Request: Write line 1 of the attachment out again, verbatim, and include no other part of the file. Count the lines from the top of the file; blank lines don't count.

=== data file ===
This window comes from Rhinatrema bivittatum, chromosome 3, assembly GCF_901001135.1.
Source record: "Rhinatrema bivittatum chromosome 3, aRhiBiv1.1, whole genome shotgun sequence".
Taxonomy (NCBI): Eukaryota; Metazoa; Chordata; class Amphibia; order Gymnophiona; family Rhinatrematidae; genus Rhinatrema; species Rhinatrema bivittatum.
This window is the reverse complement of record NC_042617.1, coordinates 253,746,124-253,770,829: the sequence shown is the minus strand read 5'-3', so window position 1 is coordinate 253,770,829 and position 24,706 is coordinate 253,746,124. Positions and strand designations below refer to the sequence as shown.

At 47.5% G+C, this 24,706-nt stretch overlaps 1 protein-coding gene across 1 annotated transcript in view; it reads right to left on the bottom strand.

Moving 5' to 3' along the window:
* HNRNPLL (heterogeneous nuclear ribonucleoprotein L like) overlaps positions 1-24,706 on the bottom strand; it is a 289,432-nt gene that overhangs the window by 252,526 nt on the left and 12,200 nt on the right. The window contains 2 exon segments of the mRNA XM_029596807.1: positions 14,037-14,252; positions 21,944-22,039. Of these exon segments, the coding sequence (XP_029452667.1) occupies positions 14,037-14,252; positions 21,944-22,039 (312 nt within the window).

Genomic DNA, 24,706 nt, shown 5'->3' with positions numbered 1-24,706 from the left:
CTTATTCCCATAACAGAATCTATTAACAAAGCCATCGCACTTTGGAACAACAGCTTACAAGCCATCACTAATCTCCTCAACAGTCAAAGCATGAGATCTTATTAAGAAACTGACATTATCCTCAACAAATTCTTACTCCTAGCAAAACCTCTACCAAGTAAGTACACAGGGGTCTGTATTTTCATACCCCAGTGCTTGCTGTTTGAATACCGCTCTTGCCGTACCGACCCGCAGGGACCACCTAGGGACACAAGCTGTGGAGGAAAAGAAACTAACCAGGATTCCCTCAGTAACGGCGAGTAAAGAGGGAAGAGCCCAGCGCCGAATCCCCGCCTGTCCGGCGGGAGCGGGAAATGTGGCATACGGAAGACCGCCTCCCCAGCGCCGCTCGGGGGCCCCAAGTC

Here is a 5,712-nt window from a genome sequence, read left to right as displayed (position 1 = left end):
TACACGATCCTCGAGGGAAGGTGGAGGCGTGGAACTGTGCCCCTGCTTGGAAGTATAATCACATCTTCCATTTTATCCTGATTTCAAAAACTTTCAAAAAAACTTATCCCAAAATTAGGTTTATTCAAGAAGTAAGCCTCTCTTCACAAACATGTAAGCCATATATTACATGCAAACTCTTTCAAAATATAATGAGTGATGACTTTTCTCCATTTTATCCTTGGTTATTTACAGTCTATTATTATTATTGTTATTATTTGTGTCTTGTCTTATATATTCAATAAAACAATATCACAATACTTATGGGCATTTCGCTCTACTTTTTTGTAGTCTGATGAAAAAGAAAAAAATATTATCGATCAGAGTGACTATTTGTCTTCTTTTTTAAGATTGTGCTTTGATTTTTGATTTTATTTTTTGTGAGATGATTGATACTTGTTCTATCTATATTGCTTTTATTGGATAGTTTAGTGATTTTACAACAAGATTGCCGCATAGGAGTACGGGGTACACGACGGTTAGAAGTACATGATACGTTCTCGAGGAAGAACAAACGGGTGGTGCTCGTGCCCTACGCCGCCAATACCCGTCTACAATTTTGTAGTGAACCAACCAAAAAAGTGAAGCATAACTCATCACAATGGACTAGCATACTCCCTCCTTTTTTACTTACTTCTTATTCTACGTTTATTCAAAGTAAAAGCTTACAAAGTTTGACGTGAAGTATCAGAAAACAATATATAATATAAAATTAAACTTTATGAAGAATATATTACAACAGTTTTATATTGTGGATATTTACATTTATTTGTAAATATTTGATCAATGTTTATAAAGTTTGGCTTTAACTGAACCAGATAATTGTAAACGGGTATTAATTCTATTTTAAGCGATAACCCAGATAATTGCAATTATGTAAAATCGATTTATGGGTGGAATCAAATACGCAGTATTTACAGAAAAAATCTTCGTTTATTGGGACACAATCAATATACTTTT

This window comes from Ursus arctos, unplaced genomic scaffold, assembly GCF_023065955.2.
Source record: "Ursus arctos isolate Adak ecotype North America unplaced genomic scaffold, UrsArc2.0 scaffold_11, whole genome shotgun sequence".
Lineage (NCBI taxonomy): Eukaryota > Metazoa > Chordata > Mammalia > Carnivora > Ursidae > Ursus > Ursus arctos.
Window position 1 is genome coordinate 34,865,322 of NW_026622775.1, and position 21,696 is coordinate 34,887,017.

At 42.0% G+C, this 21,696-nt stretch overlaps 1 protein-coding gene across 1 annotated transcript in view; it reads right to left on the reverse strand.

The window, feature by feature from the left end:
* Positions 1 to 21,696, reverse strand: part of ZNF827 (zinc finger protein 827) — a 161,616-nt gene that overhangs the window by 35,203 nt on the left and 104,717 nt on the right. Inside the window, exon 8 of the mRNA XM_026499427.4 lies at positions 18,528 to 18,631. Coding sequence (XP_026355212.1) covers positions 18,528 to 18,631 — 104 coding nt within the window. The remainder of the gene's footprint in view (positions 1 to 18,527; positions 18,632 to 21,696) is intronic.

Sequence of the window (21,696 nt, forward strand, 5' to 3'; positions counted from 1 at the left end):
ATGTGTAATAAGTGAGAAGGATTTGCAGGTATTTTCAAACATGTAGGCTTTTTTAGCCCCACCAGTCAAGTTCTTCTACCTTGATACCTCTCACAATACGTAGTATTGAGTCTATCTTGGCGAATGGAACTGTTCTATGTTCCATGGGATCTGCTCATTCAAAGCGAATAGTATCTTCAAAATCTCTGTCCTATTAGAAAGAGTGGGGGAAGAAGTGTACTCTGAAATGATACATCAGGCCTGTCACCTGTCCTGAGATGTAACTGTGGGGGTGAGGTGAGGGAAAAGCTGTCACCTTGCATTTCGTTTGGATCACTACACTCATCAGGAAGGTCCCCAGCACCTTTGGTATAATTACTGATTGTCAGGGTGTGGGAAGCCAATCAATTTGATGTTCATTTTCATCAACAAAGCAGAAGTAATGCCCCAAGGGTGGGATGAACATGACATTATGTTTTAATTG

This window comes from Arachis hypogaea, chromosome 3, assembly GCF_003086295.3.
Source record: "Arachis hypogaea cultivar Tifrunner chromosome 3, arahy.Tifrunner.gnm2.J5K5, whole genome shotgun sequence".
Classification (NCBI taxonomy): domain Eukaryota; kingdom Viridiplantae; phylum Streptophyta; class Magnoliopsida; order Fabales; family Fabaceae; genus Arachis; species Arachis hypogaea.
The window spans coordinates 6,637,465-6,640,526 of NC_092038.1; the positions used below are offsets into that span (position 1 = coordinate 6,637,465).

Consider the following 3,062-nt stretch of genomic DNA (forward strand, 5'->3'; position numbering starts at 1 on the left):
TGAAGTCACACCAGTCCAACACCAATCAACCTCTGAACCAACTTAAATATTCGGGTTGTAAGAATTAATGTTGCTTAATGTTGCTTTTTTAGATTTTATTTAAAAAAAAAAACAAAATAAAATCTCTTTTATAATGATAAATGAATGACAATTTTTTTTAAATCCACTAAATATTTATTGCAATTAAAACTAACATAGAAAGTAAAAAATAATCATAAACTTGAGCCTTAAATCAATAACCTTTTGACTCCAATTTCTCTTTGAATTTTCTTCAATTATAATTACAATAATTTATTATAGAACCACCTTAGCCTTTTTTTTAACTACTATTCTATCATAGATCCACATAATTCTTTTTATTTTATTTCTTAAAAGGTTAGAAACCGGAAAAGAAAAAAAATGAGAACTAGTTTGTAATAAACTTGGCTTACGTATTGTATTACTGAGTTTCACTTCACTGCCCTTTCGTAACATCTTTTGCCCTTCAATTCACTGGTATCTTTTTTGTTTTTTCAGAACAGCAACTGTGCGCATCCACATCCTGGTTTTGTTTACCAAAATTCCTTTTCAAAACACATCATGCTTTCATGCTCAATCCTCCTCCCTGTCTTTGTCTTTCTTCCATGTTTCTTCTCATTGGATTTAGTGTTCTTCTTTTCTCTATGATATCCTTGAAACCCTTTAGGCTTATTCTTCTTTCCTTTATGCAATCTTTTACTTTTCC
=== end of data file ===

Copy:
This window comes from Rhinatrema bivittatum, chromosome 3, assembly GCF_901001135.1.